When one division makes all the money but the other gets all the attention — Part I

August 25, 2019

A CEO considers whether to invest in innovation or focus on the core.Eagle HQ, Monday, 8:30 PMIt was the tone of the email that bothered Sarah Chan the most. It felt like a threat. Alone in her...

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A CEO considers whether to invest in innovation or focus on the core.

Eagle HQ, Monday, 8:30 PM

It was the tone of the email that bothered Sarah Chan the most. It felt like a threat. Alone in her office at the end of a long day, Sarah, the CEO of Eagle Electronics, opened up her laptop to read it again. Jorge Martinez, the president of Eagle’s largest and most profitable division, had written:

“The board gave you a mandate to revitalise the company, and you’ve instilled the entrepreneurial spirit we sorely needed. The Disruptive Initiative has repositioned us in the tech sector, and our stock price has increased significantly. Nonetheless, by harvesting cash flow from my unit to lavish funding on your pet projects, I believe you have endangered Eagle’s future.

“My unit has long been known for selling good products at fair prices and offering top-quality service and support. That is no longer the case. We are now struggling. My best customers are running to the competition, as are some of my top employees. I fear others may soon follow. My division needs $300 million over the next three years, and continued investment after that, to remain competitive.” Given how formal the email was, she couldn’t believe he hadn’t cc’d anyone. Jorge was well known in their industry, and she imagined it was only a matter of time before he shared his opinions more widely.

She didn’t completely disagree with the facts as he’d laid them out. Founded in the early 1980s, Eagle Electronics originally derived its revenue exclusively from the manufacture and sale of personal computers and peripheral devices. In the early 2000s, it got out of the PC business because the founders realised it couldn’t compete with Dell and other firms. But peripherals remained the largest share of the company’s revenue and earnings, and Jorge had led that division for close to 10 years, with great success. He was known for his fiscal discipline and for making smart strategic decisions, such as expanding into emerging markets with lower-cost products.

And Sarah had, in fact, been using the cash flow from the peripherals unit to fund new ventures. Soon after being named CEO, in 2012, she had started the Disruptive Initiative unit, an investment model for new-product development.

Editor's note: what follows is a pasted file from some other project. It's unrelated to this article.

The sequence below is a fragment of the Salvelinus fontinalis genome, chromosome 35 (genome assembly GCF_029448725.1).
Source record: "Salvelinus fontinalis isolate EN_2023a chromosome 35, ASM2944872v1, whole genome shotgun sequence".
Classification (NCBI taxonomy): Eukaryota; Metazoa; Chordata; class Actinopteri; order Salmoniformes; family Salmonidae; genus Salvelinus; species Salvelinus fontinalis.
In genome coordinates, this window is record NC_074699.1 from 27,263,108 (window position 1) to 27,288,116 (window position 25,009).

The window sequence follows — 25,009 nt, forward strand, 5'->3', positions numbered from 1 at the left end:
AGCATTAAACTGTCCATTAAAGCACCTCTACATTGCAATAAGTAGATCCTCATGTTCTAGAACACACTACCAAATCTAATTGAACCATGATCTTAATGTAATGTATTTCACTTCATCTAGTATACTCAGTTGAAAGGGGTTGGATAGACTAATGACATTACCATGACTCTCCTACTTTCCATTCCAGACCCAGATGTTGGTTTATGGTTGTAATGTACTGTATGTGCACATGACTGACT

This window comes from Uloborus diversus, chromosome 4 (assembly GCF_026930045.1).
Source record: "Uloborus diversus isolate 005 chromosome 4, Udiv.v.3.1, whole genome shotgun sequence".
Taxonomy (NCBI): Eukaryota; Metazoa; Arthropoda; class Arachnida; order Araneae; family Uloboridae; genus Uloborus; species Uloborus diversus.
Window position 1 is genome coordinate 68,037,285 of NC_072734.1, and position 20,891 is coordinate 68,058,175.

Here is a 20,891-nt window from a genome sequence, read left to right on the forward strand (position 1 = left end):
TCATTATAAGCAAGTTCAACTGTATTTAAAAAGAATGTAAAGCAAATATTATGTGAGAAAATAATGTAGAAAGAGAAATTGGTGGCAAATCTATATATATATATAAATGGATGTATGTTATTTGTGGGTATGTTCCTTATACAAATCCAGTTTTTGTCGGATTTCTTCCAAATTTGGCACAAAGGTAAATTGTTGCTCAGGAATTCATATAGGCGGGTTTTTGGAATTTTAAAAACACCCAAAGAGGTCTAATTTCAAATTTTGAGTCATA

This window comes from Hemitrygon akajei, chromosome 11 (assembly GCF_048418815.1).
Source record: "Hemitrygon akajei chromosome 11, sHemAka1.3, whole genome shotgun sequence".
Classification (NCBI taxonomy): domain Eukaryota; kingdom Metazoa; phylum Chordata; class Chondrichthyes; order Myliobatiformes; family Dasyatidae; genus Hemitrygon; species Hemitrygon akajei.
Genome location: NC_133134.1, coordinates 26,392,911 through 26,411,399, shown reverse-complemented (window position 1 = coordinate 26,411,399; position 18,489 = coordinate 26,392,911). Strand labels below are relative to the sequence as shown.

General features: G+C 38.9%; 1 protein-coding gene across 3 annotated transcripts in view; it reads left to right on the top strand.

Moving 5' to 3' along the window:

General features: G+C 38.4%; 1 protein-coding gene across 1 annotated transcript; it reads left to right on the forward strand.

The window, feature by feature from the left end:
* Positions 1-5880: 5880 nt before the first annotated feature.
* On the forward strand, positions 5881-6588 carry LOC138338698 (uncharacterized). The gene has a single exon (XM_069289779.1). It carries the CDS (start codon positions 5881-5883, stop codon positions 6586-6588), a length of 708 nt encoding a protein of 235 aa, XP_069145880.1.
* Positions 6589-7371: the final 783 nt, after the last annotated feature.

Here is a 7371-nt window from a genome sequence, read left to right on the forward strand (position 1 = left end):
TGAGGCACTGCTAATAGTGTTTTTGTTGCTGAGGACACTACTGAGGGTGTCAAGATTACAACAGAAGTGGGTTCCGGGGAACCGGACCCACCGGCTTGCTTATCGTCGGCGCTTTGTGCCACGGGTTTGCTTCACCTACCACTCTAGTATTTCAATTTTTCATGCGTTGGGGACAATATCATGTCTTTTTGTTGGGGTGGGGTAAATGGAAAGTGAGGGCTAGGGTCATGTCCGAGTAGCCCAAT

She’d created it out of necessity when one of her rising-star designers, Jennifer Yu, told her she was leaving to start her own data management software company and asked Sarah if she wanted to be an angel investor.

Because she wanted to keep Jennifer, and since there wasn’t direct overlap between the startup and Eagle’s portfolio, Sarah proposed that the firm fund the initiative with an option to buy if it developed a minimum viable product and laid out a path to market.

Jennifer did just that, and Eagle bought the venture 14 months later, with Jennifer realising a significant financial gain. The arrangement became a model for other investments. Employees were allowed to submit product proposals, and if approved, Eagle would fund 75 percent of the startup costs. The firm also offered other assistance to help startups meet their goals and deadlines.

Employees initially left the company to work on their ventures, but Eagle had an option to buy within 18 months and often did, folding the employees back into the division that Jennifer now led. So far, Eagle had invested in 13 ideas, seven of which were still in startup mode, and five of which had been acquired. Only one had fizzled out.

The initiative had received glowing attention in the financial and technology press. But it was far less popular internally.

While much of Eagle’s growth was attributable to its acquisitions, integrating the new ventures had been problematic, and profitability varied. Plus, Sarah’s time and attention, not to mention the firm’s resources, had been so focused on them that the company’s bread-and-butter products — all part of Jorge’s division — were often ignored. The favoured child was suddenly feeling like a stepchild, and that had led to high turnover and morale problems.

As Sarah reread Jorge’s email, she winced at his use of the word “endangered.”

Her intention hadn’t been to hurt any part of Eagle. Her goal was to prepare the company for the future. But his comment had hit a nerve. She hadn’t yet proved that the new business lines could generate significant profits or dominate their markets. The peripherals unit was Eagle’s lifeblood. And she couldn’t help wondering whether she had inadvertently damaged it.

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